Ukraine - Parliament urged to repeal all draconian laws adopted on 16 January

by Reporters Without Borders | Reporters Without Borders
Tuesday, 28 January 2014 12:36 GMT

* Any views expressed in this article are those of the author and not of Thomson Reuters Foundation.

Noting that the Ukrainian parliament began a special session today with the declared aim of repealing draconian laws adopted illegally on 16 January, Reporters Without Borders is concerned about the extent of this promise and urges parliamentarians to go all the way.

"No guarantee has been given that the massive restrictions on freedom of information adopted on 16 January will be among the measures that are repealed," Reporters Without Borders said. "The official statements continue to be ambiguous and the ruling party's legislators are free to vote as they wish.

"It is possible that parliament will settle for just repealing the provisions that have attracted the most attention, above all, those criminalizing opposition demonstrations, and that all the other legislative measures will be confirmed by a properly-conducted vote."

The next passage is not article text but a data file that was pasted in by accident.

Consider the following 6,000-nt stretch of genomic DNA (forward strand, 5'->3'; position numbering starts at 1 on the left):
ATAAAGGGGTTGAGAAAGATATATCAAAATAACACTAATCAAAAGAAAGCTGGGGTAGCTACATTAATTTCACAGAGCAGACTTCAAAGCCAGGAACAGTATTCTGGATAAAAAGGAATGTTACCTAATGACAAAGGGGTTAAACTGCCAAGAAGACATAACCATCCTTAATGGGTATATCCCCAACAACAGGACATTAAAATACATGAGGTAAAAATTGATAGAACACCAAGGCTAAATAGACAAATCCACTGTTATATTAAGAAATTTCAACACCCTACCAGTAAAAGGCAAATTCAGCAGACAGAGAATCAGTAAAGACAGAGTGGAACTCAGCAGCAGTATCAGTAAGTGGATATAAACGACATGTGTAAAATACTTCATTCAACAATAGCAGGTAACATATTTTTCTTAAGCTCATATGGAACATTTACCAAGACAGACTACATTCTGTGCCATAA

Justice minister Elena Lukash announced yesterday evening that parliament was preparing to repeal "the laws that have provoked a great deal of debate," especially those increasing the penalties for mass demonstrations.

But she added that the laws "that are not eliciting objections" would be voted again.

The concern about her comments is reinforced by the cabinet's approval yesterday of a bill which would make it easier to block websites and which refers to the system established by the 16 January laws.

"The draconian 16 January laws form a single block that has changed the nature of the Ukrainian regime and has led to a popular uprising," Reporters Without Borders said.

"The provisions that drastically limit the population's right to inform and be informed are an integral part of this block. The complete repeal of these laws is essential if the authorities really hope to extricate Ukraine from the authoritarian road they have taken."

The provisions include the re-criminalization of defamation, direct government control over the Internet, prison sentences for poorly defined "extremist activities" and for gathering information about government officials, the power to block websites without court approval, and mass surveillance.

(Photo: Ukrainskaya Pravda)